These are volatile times for prisons in England and Wales, with overcrowding and record levels of violence. Can a new scheme that aims to do what Teach First did in schools change things from the inside?

Jack has been at Brixton for just two months. During that time, he has been the subject of prisoners’ aggression and violence although, he hastens to add, the violence has always been at a low level – “so far, anyway”. He has begun to win the trust and respect of the men in the prison and, he hopes, he will go on to make a real difference to their lives.

“I love my job,” he grins, as he strides through the corridors, locking and unlocking doors every few paces with the enormous bunch of keys hanging from his belt. “I thought I’d find it fascinating, but I actually love it.

Source: The Guardian
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BBC: The graduates trying to solve the prison crisis in England and Wales

BBC Radio 1 visited HMP Brixton and spoke to several Unlocked Graduates about their experiences so far on the programme.

Winnie is one of 50 graduates who’ve been put in prisons across England and Wales to help save the system.

It’s hoped trainees from the new government scheme will help boost numbers in the profession and cut reoffending.

Source BBC Radio 1
Listen to the programme (from 5.45)
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Children & Young People Now: Youth prison officer recruitment drive targets social workers

Children & Young People Now interviewed Unlocked CEO Natasha Porter about the aims of the programme, and plans for future expansion:

A prison officer graduate recruitment scheme is expanding into the youth secure estate, targeting social workers and teachers looking for a change of career.

The Unlocked Graduates scheme already offers graduates a two-year master’s degree to become a prison officer in adult settings and has announced this will be extended into youth prisons.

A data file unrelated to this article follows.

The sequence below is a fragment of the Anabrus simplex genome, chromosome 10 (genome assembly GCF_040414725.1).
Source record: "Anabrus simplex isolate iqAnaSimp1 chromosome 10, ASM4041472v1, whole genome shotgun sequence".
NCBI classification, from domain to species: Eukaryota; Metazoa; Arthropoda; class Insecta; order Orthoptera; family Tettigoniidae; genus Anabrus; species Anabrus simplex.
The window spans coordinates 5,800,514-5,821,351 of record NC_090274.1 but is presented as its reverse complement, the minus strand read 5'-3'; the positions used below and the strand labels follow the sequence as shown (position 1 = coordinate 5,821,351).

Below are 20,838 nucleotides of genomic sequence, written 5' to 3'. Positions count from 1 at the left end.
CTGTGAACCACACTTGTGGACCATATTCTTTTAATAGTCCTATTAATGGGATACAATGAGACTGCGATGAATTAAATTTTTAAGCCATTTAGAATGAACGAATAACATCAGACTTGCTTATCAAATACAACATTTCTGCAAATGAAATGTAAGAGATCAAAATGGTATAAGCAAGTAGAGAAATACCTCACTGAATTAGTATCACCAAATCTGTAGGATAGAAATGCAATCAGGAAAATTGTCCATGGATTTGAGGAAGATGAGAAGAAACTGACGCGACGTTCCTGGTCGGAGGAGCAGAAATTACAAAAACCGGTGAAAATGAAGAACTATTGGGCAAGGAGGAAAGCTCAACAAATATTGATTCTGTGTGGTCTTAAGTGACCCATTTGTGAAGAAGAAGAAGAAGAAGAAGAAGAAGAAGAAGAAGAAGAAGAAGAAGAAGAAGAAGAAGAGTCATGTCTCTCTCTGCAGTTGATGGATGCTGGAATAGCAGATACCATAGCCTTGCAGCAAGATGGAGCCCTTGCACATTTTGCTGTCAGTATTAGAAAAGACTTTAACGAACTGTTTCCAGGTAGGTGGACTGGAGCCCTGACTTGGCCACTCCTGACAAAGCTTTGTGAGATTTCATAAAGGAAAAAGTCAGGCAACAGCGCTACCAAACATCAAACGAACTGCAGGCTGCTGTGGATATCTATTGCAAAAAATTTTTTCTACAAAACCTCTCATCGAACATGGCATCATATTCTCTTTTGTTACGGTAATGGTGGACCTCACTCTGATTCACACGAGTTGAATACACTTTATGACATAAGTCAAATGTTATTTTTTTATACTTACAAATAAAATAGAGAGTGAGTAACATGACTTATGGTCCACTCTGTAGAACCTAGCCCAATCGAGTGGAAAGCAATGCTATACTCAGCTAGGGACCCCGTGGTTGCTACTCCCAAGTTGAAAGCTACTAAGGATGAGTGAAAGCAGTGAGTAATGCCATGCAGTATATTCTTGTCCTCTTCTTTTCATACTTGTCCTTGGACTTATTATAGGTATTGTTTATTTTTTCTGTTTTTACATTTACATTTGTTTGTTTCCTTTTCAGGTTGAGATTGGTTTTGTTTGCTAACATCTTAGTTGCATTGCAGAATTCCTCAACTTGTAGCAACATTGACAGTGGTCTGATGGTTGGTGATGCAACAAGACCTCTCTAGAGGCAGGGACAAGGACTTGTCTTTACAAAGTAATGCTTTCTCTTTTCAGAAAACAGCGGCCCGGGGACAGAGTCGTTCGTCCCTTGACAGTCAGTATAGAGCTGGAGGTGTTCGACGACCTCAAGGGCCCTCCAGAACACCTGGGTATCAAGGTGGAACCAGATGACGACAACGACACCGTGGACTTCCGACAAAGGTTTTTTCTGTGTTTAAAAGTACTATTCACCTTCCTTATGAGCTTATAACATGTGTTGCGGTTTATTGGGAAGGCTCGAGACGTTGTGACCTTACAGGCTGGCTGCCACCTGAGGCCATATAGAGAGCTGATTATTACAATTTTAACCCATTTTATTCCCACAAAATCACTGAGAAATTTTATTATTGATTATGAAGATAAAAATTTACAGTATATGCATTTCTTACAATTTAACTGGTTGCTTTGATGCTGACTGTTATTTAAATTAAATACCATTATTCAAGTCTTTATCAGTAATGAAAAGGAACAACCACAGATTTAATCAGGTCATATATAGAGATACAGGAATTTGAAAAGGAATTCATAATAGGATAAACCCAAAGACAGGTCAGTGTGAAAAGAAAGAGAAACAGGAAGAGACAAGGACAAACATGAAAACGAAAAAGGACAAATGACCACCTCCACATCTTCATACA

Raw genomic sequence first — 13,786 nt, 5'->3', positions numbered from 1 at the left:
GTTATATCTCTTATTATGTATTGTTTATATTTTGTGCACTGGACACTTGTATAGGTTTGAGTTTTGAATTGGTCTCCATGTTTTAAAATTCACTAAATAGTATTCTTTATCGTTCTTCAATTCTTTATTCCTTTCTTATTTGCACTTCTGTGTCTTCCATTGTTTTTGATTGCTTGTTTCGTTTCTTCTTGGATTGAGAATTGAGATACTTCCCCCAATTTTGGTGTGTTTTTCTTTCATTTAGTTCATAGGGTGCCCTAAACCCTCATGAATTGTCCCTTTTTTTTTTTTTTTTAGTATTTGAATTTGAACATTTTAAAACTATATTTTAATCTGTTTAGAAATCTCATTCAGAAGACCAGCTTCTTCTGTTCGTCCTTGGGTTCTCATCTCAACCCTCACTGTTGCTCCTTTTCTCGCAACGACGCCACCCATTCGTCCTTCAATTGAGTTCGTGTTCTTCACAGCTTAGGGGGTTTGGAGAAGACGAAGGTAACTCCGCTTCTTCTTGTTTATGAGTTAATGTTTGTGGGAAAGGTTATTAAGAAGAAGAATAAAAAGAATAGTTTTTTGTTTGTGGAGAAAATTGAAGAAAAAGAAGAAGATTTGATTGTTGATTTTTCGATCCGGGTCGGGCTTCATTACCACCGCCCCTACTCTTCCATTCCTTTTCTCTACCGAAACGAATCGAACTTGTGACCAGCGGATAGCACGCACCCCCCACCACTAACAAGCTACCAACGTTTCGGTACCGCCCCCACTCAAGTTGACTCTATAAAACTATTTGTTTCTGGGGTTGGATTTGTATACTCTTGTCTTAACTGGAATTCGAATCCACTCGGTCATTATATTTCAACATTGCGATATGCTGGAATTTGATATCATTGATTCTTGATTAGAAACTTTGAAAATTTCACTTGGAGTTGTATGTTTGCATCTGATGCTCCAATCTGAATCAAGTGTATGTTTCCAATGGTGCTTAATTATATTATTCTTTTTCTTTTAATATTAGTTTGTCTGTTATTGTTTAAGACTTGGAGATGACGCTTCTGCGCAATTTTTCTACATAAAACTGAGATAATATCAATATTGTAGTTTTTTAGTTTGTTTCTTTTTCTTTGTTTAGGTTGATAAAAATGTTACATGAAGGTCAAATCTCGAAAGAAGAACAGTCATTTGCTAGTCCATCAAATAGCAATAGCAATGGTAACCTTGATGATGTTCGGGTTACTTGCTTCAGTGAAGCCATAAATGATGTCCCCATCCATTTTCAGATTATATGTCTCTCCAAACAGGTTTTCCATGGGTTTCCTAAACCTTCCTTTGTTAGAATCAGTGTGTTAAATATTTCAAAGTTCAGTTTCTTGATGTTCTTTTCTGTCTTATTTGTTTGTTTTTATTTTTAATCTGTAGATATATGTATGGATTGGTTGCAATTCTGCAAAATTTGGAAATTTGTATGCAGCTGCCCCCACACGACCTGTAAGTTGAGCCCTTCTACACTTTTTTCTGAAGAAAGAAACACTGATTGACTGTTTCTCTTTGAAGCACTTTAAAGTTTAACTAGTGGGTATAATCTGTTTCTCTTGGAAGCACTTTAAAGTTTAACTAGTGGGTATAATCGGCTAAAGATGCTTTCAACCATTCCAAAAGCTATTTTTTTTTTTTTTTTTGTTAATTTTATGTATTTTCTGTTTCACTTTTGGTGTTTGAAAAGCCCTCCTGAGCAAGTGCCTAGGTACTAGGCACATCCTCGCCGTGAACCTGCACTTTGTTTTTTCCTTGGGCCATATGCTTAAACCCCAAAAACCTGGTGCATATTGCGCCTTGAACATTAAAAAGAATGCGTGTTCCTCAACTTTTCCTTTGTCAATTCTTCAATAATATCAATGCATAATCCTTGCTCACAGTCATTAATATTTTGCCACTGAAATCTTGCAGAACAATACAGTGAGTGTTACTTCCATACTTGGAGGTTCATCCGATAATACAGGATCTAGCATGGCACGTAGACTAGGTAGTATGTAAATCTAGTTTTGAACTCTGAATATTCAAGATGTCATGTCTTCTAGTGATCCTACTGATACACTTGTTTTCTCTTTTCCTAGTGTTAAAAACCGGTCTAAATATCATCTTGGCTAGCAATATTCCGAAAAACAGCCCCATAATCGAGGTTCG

Unlocked said it is keen to attract social workers and teachers with experience of supporting challenging children to the scheme. It said the aim of the initiative is to improve support for vulnerable young people held in custody, reduce reoffending, and improve rehabilitation.

Source: Children & Young People Now
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TES: Teachers encouraged to retrain as prison officers

The Times Educational Supplement had an exclusive look at how Unlocked Graduates are encouraging teachers to join the scheme, highlighting the specific skills they have that would transfer well to being a prison officer:

New charity sees itself as the ‘Teach First for prisons’ and is calling on overworked school staff to consider a switch.

A new charity has a bold proposition for teachers looking to cut their working hours but still do something socially meaningful.

The charity, Unlocked Graduates, is looking for talented graduates and career-switchers – particularly teachers – to train to be prison officers.